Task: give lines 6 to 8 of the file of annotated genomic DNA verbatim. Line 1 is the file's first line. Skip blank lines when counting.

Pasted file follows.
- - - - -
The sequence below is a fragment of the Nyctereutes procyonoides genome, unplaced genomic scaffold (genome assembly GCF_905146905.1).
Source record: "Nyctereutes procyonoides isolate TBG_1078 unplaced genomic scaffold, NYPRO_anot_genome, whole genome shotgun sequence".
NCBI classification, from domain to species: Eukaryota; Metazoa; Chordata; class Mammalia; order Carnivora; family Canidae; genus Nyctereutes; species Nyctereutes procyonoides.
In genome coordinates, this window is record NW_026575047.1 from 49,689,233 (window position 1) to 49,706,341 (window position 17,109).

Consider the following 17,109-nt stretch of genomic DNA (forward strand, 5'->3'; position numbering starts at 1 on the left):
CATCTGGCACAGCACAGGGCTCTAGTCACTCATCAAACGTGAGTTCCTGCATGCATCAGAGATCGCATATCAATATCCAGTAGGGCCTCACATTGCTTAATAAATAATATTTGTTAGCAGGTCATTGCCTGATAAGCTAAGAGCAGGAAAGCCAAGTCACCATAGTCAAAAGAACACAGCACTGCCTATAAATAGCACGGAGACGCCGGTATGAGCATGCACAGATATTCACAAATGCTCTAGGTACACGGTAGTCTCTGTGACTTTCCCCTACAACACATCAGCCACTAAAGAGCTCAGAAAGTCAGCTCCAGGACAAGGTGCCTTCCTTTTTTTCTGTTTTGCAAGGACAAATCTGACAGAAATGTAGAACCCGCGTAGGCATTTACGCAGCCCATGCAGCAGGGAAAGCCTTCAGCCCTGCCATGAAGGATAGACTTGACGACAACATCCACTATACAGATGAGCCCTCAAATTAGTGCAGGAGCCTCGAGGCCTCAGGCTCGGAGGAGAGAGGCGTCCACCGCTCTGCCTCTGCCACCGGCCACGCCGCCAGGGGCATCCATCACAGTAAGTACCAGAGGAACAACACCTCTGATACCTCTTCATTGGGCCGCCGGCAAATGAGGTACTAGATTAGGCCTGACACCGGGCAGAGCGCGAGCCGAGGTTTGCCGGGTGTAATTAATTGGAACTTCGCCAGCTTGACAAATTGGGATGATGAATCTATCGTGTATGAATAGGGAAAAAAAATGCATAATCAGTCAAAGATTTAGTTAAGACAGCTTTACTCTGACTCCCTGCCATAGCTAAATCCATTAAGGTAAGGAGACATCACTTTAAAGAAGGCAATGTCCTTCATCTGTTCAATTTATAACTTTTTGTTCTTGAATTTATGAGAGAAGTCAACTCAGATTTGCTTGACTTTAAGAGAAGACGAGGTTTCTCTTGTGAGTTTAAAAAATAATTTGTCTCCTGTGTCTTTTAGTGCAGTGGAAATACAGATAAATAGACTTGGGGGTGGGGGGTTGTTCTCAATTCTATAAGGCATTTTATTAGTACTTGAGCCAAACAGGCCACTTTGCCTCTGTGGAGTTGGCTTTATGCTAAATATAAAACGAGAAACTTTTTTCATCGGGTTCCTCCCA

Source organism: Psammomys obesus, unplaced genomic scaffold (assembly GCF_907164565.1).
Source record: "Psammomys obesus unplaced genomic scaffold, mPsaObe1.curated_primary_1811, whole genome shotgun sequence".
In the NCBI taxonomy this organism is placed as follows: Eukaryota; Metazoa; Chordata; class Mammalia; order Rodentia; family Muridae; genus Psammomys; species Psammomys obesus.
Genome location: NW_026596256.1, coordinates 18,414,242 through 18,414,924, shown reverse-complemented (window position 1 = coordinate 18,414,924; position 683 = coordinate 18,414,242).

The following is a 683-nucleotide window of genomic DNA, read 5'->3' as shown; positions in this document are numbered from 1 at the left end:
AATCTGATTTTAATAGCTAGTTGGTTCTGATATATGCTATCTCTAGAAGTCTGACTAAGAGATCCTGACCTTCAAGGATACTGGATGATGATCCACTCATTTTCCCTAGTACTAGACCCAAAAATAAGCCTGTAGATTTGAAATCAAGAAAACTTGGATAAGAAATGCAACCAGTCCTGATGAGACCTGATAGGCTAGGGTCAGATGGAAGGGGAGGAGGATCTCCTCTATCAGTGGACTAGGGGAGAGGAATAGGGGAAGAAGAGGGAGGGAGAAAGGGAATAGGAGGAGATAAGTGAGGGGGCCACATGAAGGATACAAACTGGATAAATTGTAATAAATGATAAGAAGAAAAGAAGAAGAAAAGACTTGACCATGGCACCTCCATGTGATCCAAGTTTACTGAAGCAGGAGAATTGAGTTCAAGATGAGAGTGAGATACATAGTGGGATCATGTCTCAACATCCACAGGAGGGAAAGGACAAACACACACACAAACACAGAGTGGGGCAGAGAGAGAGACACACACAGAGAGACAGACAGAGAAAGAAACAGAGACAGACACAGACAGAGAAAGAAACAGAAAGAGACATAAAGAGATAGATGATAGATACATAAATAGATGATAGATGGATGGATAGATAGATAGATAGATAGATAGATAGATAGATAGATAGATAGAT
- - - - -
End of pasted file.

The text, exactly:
CATCTGGCACAGCACAGGGCTCTAGTCACTCATCAAACGTGAGTTCCTGCATGCATCAGAGATCGCATATCAATATCCAGTAGGGCCTCACATTGCTTAATAAATAATATTTGTTAGCAGGTCATTGCCTGATAAGCTAAGAGCAGGAAAGCCAAGTCACCATAGTCAAAAGAACACAGCACTGCCTATAAATAGCACGGAGACGCCGGTATGAGCATGCACAGATATTCACAAATGCTCTAGGTACACGGTAGTCTCTGTGACTTTCCCCTACAACACATCAGCCACTAAAGAGCTCAGAAAGTCAGCTCCAGGACAAGGTGCCTTCCTTTTTTTCTGTTTTGCAAGGACAAATCTGACAGAAATGTAGAACCCGCGTAGGCATTTACGCAGCCCATGCAGCAGGGAAAGCCTTCAGCCCTGCCATGAAGGATAGACTTGACGACAACATCCACTATACAGATGAGCCCTCAAATTAGTGCAGGAGCCTCGAGGCCTCAGGCTCGGAGGAGAGAGGCGTCCACCGCTCTGCCTCTGCCACCGGCCACGCCGCCAGGGGCATCCATCACAGTAAGTACCAGAGGAACAACACCTCTGATACCTCTTCATTGGGCCGCCGGCAAATGAGGTACTAGATTAGGCCTGACACCGGGCAGAGCGCGAGCCGAGGTTTGCCGGGTGTAATTAATTGGAACTTCGCCAGCTTGACAAATTGGGATGATGAATCTATCGTGTATGAATAGGGAAAAAAAATGCATAATCAGTCAAAGATTTAGTTAAGACAGCTTTACTCTGACTCCCTGCCATAGCTAAATCCATTAAGGTAAGGAGACATCACTTTAAAGAAGGCAATGTCCTTCATCTGTTCAATTTATAACTTTTTGTTCTTGAATTTATGAGAGAAGTCAACTCAGATTTGCTTGACTTTAAGAGAAGACGAGGTTTCTCTTGTGAGTTTAAAAAATAATTTGTCTCCTGTGTCTTTTAGTGCAGTGGAAATACAGATAAATAGACTTGGGGGTGGGGGGTTGTTCTCAATTCTATAAGGCATTTTATTAGTACTTGAGCCAAACAGGCCACTTTGCCTCTGTGGAGTTGGCTTTATGCTAAATATAAAACGAGAAACTTTTTTCATCGGGTTCCTCCCA

Source organism: Psammomys obesus, unplaced genomic scaffold (assembly GCF_907164565.1).
Source record: "Psammomys obesus unplaced genomic scaffold, mPsaObe1.curated_primary_1811, whole genome shotgun sequence".